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    Samplers & Family Heirlooms

    Appraised Value:

    $31,500 - $41,500

    Appraised on: July 16, 2005

    Appraised in: Houston, Texas

    Appraised by: Allan Katz

    Category: Folk Art

    Episode Info: Houston, Hour 3 (#1006)

    Originally Aired: February 13, 2006

    slideshow IMAGE: 1 of 3 Next 

    More Like This:

    Period / Style: 19th Century, 18th Century
    Value Range: $31,500 - $41,500

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    Appraisal Video: (3:06)


    Appraised By:

    Allan Katz
    Folk Art, Furniture

    Allan Katz Americana

    Appraisal Transcript:
    GUEST: I've brought two samplers that were in my family. This first one is by Clarrissa Chadwick, and she was born in 1775. She was 12 years old when she did this sampler. She was not related directly, but she was a friend of our family.

    APPRAISER: And what part of the country did she make this in?

    GUEST: This was made in Massachusetts, probably around New Bedford. Her father was a sea captain.

    APPRAISER: Uh-huh.

    GUEST: And he brought her that watch from Bordeaux, France when she was a youngster. You can also see we have a picture of her, and she was an old maid.

    APPRAISER: And that's wonderful to have all this together as part of your family treasures. We see a lot of samplers here on ROADSHOW, and these are really amazing in the fact that the condition of them is just superb. I love this one over here, because her father was a sea captain, and in the corners we have anchors and it's a very, very folky. This was probably not done in a school, because it's very stylized.

    GUEST: Right.

    APPRAISER: Look at the flowers-- they're just absolutely wonderful folk-art renditions of flowers. Tell us about this one.

    GUEST: This one was done by Rebecah C. Tuffs, and she did it around 1811.

    APPRAISER: And she was a family member?

    GUEST: Yes, she was.

    APPRAISER: This is a beautiful, beautiful rendition. It's silk, it's on a very, very fine linen, and we really think that this was probably done in a school that taught them how to do these. This has a little more of a formula...

    GUEST: It's more elaborate, yes.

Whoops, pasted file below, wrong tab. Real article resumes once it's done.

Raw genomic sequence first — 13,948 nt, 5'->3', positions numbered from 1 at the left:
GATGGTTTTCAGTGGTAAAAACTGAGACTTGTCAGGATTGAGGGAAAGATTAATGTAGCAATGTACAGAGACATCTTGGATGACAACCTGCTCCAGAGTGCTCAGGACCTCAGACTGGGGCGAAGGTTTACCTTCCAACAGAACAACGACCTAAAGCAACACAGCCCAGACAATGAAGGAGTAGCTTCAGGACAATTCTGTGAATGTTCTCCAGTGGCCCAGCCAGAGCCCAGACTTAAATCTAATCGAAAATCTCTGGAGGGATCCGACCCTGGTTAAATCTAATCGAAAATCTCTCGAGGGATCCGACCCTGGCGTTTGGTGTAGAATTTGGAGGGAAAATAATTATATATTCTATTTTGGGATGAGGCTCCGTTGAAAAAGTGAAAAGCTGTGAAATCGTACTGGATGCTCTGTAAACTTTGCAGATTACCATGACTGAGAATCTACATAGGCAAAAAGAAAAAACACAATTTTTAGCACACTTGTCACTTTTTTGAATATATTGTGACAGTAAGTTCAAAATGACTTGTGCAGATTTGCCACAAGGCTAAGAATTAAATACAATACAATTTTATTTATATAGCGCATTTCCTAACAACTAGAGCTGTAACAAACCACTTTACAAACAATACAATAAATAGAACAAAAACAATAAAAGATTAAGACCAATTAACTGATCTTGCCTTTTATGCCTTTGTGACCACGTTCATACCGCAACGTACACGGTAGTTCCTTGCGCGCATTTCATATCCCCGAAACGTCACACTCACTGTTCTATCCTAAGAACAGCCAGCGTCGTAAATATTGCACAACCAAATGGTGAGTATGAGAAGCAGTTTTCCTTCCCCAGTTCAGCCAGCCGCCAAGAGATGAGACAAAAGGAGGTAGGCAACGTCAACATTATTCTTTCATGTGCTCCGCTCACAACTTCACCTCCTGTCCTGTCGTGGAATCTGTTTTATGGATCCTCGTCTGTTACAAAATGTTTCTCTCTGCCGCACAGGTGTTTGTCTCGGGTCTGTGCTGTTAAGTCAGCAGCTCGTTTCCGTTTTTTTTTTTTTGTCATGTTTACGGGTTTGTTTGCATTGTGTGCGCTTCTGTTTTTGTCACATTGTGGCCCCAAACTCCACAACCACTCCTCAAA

APPRAISER: Attached to it, it's a little more elaborate. It's not as stylized, it's not as folky as the other one,

    GUEST: Right, right.

    APPRAISER: So therefore it was probably taught in a school, and they had to stick to certain standards. I love the sayings on here, the last two lines being: "Then let those fingers, whose unrivaled skill, Exalt the needle, grace the noble quill." It was made in West Cambridge, Massachusetts, right in Harvard country, in 1811.

    GUEST: Right.

    APPRAISER: It's really wonderful. This is very fine, that's very folky. Both have their merits, and the condition of both is just impeccable.

    GUEST: I'm glad to hear that.

    APPRAISER: Now, in terms of value: obviously, they're priceless family pieces.

    GUEST: Exactly-- they'll stay with our family.

    APPRAISER: So I think what we should do is place an insurance value on these.

    GUEST: Right.

    APPRAISER: Since they're family pieces and they're not going to be sold, on the two samplers I would place a value of somewhere around $15,000 to $20,000 each.

    GUEST: Each?

    APPRAISER: Each.

    GUEST: Oh, goodness. All right, that's wonderful.

    APPRAISER: And the watch, I conferred with our watch experts, and indeed it is French-- that your grandfather brought it back.

    GUEST: Right.

    APPRAISER: It's a Romilly, it's a good maker, it was made about 1750, worth around $1,500.

    GUEST: Oh, my.

    APPRAISER: The daguerreotype...(both laughing) I think has more value as a family piece.

    GUEST (laughing): Yes.

    APPRAISER: So we'll be generous and say it's $50 to $100.

    GUEST: Oh, goodness. That's wonderful.

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